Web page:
What if you’re seeking more growth opportunities than money markets while looking for more potential stability than equities? Bonds are a key component in any diversified portfolio and may provide a middle ground when timing is crucial. Core bond holdings provide more income opportunities than money markets and can also help temper the more volatile swings associated with stocks. Read more about the potential risks and rewards of bonds in a portfolio.
During periods of volatility, bonds have the potential to provide steady income through yields. They also provide diversification that helps balance risk and return. Often, bonds that are maturing in a shorter period of time may experience less price volatility.
A Path Forward
Remember, the percentage of each type of investment in your own portfolio should always depend on your personal situation, comfort with risk and time frame.
If you’re worried about the market impact on your portfolio, we can help. A comprehensive financial plan can help ease your fears and chart a course forward.
Source: FactSet. Data as of 12/31/2020.
Money market returns are represented by the FTSE 3-Month U.S. T Bill Index from January 2000 to March 2021.
Inflation returns are represented by the Consumer Price Index. Data from January 2000 to March 2021.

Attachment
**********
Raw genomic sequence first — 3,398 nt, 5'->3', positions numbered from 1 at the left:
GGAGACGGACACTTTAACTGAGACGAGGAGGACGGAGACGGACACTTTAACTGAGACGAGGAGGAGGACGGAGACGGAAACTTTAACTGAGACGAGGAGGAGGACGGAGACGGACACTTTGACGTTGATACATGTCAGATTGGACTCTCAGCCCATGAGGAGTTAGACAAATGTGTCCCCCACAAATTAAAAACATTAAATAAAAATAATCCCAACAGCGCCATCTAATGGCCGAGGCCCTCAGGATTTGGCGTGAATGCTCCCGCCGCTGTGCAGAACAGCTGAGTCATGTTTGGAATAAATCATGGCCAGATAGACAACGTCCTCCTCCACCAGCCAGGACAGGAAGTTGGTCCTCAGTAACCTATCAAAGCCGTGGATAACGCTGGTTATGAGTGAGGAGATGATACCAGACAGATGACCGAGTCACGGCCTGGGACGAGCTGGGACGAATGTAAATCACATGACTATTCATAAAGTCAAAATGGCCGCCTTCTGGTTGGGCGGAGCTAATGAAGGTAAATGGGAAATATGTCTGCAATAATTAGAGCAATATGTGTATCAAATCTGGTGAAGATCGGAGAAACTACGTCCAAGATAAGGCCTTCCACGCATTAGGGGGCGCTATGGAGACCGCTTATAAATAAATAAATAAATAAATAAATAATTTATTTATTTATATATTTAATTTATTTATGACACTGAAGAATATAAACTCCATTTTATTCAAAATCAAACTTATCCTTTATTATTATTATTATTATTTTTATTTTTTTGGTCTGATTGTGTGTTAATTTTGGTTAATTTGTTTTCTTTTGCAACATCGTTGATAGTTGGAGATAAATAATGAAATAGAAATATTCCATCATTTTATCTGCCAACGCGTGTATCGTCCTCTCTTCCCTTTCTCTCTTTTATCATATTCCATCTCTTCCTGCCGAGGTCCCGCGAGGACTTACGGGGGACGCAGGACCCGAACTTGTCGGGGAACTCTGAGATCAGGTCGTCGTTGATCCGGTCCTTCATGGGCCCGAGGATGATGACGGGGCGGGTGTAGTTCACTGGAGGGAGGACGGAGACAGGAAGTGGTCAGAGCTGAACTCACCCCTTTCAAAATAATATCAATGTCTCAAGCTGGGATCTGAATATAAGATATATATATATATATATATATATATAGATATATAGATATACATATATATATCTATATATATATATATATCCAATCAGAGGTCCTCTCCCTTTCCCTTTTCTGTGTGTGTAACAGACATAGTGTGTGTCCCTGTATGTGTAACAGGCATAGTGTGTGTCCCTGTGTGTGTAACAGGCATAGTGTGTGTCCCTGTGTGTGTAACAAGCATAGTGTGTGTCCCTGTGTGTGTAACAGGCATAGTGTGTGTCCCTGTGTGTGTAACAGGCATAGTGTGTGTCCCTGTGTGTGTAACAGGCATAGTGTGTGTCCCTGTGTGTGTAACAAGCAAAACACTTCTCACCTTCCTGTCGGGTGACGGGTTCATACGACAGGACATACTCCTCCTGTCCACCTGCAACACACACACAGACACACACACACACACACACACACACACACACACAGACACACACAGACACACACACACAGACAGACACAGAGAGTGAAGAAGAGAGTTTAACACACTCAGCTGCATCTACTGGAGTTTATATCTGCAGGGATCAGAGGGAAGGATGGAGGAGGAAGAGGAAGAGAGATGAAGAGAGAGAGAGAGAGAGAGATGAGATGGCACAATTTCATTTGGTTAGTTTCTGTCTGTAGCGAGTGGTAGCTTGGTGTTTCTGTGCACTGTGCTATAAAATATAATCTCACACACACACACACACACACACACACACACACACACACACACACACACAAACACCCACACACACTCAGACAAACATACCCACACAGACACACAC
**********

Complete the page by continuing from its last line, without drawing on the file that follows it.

Source: American Century Investments, Financial Calculators from Dinkytown.net. Financial Calculators ©1998-2020 KJE Computer Solutions, LLC. Inflation data from 2001 to 2020.
Diversification does not assure a profit nor does it protect against loss of principal.
Generally, as interest rates rise, the value of the securities held in the fund will decline. The opposite is true when interest rates decline.
Investment return and principal value of security investments will fluctuate. The value at the time of redemption may be more or less than the original cost. Past performance is no guarantee of future results.
This material has been prepared for educational purposes only. It is not intended to provide, and should not be relied upon for, investment, accounting, legal or tax advice.